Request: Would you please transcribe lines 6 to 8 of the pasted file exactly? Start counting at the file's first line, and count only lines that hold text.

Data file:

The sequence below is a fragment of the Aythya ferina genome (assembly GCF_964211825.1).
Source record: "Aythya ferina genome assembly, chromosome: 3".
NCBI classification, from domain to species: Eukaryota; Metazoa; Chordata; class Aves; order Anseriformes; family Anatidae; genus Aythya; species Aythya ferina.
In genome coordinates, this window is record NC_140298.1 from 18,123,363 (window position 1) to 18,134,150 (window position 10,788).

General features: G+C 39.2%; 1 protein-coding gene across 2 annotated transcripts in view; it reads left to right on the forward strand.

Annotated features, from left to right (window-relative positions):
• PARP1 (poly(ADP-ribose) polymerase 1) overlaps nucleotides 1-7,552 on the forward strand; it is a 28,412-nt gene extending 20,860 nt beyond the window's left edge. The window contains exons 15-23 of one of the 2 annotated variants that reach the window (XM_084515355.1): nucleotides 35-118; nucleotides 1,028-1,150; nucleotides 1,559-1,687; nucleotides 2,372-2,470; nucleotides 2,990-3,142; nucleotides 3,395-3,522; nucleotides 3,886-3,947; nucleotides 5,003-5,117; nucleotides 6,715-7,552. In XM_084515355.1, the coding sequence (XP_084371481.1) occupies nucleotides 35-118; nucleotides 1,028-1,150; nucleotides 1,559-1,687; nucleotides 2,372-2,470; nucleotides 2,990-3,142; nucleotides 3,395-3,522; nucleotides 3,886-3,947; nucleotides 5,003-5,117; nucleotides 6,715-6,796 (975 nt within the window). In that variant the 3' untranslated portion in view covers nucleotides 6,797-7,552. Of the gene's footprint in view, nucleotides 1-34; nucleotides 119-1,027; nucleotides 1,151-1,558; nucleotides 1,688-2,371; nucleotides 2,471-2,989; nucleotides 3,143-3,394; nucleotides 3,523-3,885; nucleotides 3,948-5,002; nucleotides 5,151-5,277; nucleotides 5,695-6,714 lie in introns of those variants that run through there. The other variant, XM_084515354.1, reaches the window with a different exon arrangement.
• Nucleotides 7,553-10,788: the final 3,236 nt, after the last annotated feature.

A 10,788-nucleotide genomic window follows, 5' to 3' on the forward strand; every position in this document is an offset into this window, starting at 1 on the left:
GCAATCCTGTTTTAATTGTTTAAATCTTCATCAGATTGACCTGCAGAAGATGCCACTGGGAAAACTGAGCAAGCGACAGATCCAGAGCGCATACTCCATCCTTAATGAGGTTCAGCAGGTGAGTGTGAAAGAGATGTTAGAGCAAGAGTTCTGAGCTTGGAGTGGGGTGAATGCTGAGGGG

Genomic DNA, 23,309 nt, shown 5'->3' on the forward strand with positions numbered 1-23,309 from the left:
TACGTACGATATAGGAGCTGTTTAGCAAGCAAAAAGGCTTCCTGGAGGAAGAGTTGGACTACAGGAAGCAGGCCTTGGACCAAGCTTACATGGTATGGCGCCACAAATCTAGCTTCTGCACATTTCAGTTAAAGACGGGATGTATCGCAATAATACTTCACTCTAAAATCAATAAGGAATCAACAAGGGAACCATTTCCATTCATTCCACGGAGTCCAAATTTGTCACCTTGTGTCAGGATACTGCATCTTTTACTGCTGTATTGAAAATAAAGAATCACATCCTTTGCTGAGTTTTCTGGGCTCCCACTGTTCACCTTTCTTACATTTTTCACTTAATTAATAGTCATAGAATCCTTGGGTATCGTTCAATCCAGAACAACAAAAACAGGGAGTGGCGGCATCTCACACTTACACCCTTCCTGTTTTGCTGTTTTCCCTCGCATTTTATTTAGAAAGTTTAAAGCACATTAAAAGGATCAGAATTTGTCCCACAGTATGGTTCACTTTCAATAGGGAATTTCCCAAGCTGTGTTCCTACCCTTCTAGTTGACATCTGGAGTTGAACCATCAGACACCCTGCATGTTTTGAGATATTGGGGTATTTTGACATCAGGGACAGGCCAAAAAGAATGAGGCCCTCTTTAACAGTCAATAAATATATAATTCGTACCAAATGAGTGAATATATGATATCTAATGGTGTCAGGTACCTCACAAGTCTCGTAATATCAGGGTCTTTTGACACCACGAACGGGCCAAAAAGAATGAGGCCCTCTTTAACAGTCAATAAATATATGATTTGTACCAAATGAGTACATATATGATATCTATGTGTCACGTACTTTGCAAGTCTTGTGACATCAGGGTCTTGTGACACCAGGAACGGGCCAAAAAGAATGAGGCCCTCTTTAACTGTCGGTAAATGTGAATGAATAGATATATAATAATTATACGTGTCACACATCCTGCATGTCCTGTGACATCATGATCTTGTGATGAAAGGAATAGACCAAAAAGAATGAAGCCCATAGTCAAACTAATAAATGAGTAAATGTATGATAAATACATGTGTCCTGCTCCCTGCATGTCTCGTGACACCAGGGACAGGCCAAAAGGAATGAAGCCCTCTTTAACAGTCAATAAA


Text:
Annotated features, from left to right (window-relative positions):
• PARP1 (poly(ADP-ribose) polymerase 1) overlaps nucleotides 1-7,552 on the forward strand; it is a 28,412-nt gene extending 20,860 nt beyond the window's left edge. The window contains exons 15-23 of one of the 2 annotated variants that reach the window (XM_084515355.1): nucleotides 35-118; nucleotides 1,028-1,150; nucleotides 1,559-1,687; nucleotides 2,372-2,470; nucleotides 2,990-3,142; nucleotides 3,395-3,522; nucleotides 3,886-3,947; nucleotides 5,003-5,117; nucleotides 6,715-7,552. In XM_084515355.1, the coding sequence (XP_084371481.1) occupies nucleotides 35-118; nucleotides 1,028-1,150; nucleotides 1,559-1,687; nucleotides 2,372-2,470; nucleotides 2,990-3,142; nucleotides 3,395-3,522; nucleotides 3,886-3,947; nucleotides 5,003-5,117; nucleotides 6,715-6,796 (975 nt within the window). In that variant the 3' untranslated portion in view covers nucleotides 6,797-7,552. Of the gene's footprint in view, nucleotides 1-34; nucleotides 119-1,027; nucleotides 1,151-1,558; nucleotides 1,688-2,371; nucleotides 2,471-2,989; nucleotides 3,143-3,394; nucleotides 3,523-3,885; nucleotides 3,948-5,002; nucleotides 5,151-5,277; nucleotides 5,695-6,714 lie in introns of those variants that run through there. The other variant, XM_084515354.1, reaches the window with a different exon arrangement.
• Nucleotides 7,553-10,788: the final 3,236 nt, after the last annotated feature.